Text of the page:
Judge Rules Warrantless Domestic Wiretaps Are Unconstitutional

AP: Judge nixes warrantless surveillance

A federal judge ruled Thursday that the government’s warrantless wiretapping program is unconstitutional and ordered an immediate halt to it.

U.S. District Judge Anna Diggs Taylor in Detroit became the first judge to strike down the National Security Agency’s program, which she says violates the rights to free speech and privacy.

Alas, I haven’t time right now to read the opinion [PDF] and judgment and permanent injunction order [PDF].

UPDATE: Jack Balkin read it and isn’t impressed by the quality of the reasoning.

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3 Responses to Judge Rules Warrantless Domestic Wiretaps Are Unconstitutional

  1. BroD says:

    OK, help this layman out here, prof. I know legal reasoning is important to you and your ilk but what’s the practical impact? As this issue moves up the judicial food chain, will argument be restricted to Judge Taylor’s reasoning or will there be opportunity to re-frame the argument?

    Also I note that the AP report says this is the first decision “to strike down the National Security Agency’s program.” May we expect others which might be based on more solid reasoning?

  2. As far as I understand it, the arguments are only confined to the issue, not the method of their reasoning. The Court’s reasoning is interesting to accademics and practitioners in the abstract because we can analyze whether the decision will hold up on appeal. I am working on getting a paper published right now that deals with whether courts should even hear this issues on account of the political question doctrine, the concept that the courts won’t review actions of the government that are purely from the exercise of the legislative or executive political powers. As far as the arguments and reasoning being weak, it means an appeals court is less likely to uphold the trial court’s decision. I have to add this decision and Hamdan to my paper in the next week or so, so I may have more to say on the subject in the near future.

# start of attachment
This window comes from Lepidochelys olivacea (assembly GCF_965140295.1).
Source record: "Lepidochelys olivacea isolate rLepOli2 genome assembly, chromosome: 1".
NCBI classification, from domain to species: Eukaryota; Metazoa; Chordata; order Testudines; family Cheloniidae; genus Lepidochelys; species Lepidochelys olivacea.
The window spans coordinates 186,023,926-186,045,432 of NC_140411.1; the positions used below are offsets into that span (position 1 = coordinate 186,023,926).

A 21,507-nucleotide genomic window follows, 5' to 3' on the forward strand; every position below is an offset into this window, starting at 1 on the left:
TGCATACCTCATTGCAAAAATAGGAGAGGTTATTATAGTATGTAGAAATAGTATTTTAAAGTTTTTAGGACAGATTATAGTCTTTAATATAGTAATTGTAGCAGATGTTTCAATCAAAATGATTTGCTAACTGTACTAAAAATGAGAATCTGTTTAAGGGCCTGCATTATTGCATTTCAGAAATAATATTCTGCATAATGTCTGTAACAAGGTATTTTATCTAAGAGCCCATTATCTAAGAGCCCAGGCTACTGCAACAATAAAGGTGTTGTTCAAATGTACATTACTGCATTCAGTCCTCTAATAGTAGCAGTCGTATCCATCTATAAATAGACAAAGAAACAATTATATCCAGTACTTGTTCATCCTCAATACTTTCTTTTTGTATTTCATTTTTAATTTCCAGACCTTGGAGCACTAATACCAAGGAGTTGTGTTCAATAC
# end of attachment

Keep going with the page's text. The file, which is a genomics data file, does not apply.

As to your second point, it’s possible for other courts strike down the program, but its unlikely given this decision since the order states that the program must stop entirely, and other courts may refuse review pending the disposition of this case. Though, don’t quote me on that.

  3. Tom Doyle says:

    The following are excerpts from an article, very pertinent to this thread, that was posted on Jack Balkin’s blog a short while ago.

    The Bloggerati response to Judge Taylor’s ruling in the NSA Case
    Laurence Tribe

    [This posting was based on an e-mail addressed to Adam Liptak at the New York Times]
    It’s altogether too easy to make disparaging remarks about the quality of the Taylor opinion, which seems almost to have been written more to poke a finger in the President’s eye [ heh] than to please the legal commentariat or even, alas, to impress an appellate panel, although I certainly agree with the many who predict that, while her reasoning is bound not to be embraced, her bottom line is very likely to survive appellate review.

    Had I been in her place, I never would have reached the difficult First and Fourth Amendment issues that she disposed of so summarily when a powerful, and indeed all but impregnable, statutory path to decision at least appeared to be available under the FISA. [Prof. Tribe lists several other things he would have done differently] But as legal academics many of us — and I don’t exclude myself from this observation — sometimes miss the forest for the trees and act as though making an argument water-tight is more important than steering the legal boat in the right direction, much less reaching the correct shore.

    When a presidential program that wouldn’t have been exposed at all but for leaks that the administration is trying not just to plug but to prosecute is manifestly lawless in the most fundamental respects; when that program challenges constitutional as well as statutory constraints on executive authority; when it is promulgated by an executive branch in the hands of characters who care little about the rule of law, much less about legal nuance; and when the lawmakers who are posturing as the program’s critics have in fact engineered a statutory “fix” that amounts to little more than a whitewash in the offing — when all these things are true, it’s not costless to harp on the details of a basically correct legal denunciation of that program to the point of ridiculing the motives and capacities of the judge delivering the blow. Taking that tack is likely to play into the hands of the administration that was caught red-handed.


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